This morning, while scrolling through Instagram, I saw an image of Selena Gomez that stopped me in my tracks. She was smiling and looking happy, while holding hands with a young woman who appeared to be lying in an adjacent hospital bed. In her post, which had 4.3 million likes just mere hours after first appearing online, she went on to reveal to fans the real reason she was “laying low” for most of the summer: she had undergone a kidney transplant, due to complications from her Lupus. And what’s more, her friend Francia had been her donor. (Ain’t that love!)
“It was what I needed to do for my overall health,” Gomez explains in the caption. “I honestly look forward to sharing with you, soon my journey through these past several months as I have always wanted to do with you.”
For those who don’t know, Lupus is an autoimmune disease in which the immune system goes haywire and attacks its own tissues through inflammation. Gomez first opened up about her diagnosis back in 2015, though she has largely remained private about her ordeal.
The thing about Lupus and similar autoimmune diseases is that symptoms are not always obvious to others — hence why they’re often referred to as “invisible illnesses.” As a result, those who suffer from these chronic illnesses are often unfairly judged, simply because they don’t “look” or “act” sick enough to garner compassion and understanding.
I’ve seen this firsthand myself: My sister-in-law Kate has been suffering in near-silence for years, after being diagnosed with Lyme disease, which was caused by a Lyme-infected tick. She’s a lovely woman with rosy cheeks and a kind heart; the kind of person who always steps up to help others. And yet, she has been through a revolving door of jobs over the years because of how often she’s been hospitalized and is in extreme pain every moment of every day.
This past summer, my sister-in-law had a migraine that lasted for two months with no relief. The worst part? She faces unrelenting judgment from strangers who think “she’s just lazy” because “she doesn’t look sick.” We’ve watched as she’s been rushed to ER in the middle of the night with symptoms resembling a heart attack, only to be told that she was experiencing a mysterious side effect of Lyme.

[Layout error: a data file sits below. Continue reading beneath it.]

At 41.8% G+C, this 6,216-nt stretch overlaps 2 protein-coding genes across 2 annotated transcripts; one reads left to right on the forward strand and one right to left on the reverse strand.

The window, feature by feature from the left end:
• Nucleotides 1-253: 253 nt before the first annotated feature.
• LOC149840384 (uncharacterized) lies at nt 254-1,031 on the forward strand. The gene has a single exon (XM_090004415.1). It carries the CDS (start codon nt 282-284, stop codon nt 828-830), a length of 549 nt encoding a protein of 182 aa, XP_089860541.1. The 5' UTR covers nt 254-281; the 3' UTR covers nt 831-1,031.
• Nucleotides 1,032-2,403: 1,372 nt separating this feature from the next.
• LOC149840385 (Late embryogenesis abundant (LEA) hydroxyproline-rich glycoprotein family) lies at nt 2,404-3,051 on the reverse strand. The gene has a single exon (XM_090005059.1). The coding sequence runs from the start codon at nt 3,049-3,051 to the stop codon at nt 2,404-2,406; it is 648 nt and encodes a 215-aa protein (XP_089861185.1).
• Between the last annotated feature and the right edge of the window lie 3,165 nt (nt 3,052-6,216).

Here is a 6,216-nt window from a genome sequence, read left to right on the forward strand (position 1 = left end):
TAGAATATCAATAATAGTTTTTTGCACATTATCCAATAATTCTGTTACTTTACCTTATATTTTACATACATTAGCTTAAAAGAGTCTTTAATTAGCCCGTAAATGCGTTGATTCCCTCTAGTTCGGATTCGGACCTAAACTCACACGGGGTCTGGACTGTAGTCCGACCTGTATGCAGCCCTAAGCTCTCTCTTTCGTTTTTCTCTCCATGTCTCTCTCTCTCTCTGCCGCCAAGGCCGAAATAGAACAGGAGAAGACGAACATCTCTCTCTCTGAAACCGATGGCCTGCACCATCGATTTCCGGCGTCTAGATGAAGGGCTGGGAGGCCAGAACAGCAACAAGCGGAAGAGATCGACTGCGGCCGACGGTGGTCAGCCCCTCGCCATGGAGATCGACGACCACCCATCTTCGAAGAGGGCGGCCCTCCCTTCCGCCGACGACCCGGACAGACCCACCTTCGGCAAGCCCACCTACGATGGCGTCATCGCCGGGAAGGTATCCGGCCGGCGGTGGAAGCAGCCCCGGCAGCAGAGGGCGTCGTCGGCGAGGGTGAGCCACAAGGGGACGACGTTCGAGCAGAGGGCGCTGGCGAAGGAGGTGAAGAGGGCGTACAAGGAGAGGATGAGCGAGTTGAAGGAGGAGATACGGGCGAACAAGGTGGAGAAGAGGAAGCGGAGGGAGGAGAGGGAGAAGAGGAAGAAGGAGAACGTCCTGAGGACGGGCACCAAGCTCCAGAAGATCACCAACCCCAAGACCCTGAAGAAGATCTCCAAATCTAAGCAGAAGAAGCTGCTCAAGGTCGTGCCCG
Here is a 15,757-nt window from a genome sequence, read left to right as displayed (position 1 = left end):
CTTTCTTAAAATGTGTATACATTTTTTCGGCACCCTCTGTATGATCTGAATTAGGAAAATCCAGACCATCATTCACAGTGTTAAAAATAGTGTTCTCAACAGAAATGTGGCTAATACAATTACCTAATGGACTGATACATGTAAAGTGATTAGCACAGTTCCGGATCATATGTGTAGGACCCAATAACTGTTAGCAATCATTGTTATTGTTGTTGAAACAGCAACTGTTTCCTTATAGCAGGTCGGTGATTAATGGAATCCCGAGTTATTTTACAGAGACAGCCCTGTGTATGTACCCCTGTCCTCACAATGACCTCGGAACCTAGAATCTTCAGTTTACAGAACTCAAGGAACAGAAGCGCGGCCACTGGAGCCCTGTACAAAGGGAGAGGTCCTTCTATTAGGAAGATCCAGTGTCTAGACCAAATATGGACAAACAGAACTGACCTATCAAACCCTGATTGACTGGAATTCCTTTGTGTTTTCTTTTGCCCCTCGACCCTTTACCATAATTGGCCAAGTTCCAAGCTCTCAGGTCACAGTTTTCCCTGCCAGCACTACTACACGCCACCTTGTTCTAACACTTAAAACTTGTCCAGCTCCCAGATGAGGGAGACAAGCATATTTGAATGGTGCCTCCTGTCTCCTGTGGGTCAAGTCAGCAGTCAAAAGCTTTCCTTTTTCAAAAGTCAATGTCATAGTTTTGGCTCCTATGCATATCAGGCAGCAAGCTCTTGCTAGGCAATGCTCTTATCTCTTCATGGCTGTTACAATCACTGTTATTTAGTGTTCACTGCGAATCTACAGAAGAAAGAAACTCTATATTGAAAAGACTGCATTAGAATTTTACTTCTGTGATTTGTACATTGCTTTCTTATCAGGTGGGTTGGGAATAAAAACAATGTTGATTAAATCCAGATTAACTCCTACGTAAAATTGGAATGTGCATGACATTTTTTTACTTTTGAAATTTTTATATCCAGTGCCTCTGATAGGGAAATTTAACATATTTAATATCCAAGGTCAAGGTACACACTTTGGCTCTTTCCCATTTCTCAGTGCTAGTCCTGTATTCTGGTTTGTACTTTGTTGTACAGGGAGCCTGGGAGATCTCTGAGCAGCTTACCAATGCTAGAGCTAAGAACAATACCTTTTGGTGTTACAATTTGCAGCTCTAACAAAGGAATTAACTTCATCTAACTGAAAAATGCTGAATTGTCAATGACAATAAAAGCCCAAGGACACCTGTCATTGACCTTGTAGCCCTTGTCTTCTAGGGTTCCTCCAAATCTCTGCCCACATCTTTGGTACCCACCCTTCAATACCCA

But she’s not alone — 50 million Americans are living with a diagnosed autoimmune disease today. That means it’s highly likely that you yourself know someone who suffers from a chronic and painful condition in silence. Selena Gomez’s touching photo — a heartwarming tribute to her truly selfless friend — is a reminder for people everywhere that women like Gomez and my sister-in-law deserve loving kindness and understanding, not judgment.
It’s clear that Gomez understands this sentiment all too well.
“I want to publicly thank my family and incredible team of doctors for everything they have done for me prior to and post-surgery,” she continues in her post caption. “And finally, there aren’t words to describe how I can possibly thank my beautiful friend Francia Raisa. She gave me the ultimate gift and sacrifice by donating her kidney to me. I am incredibly blessed. I love you so much sis. Lupus continues to be very misunderstood but progress is being made.”
Gomez ends her post with a link to the Lupus Research Alliance website, in an effort to spread awareness and support. And with just one post, she already has done so much more than she knows.
I’d like to send a huge hug to Selena Gomez and her brave and selfless friend Francia, for showing us all what community support and love can look like for a person suffering from an invisible illness.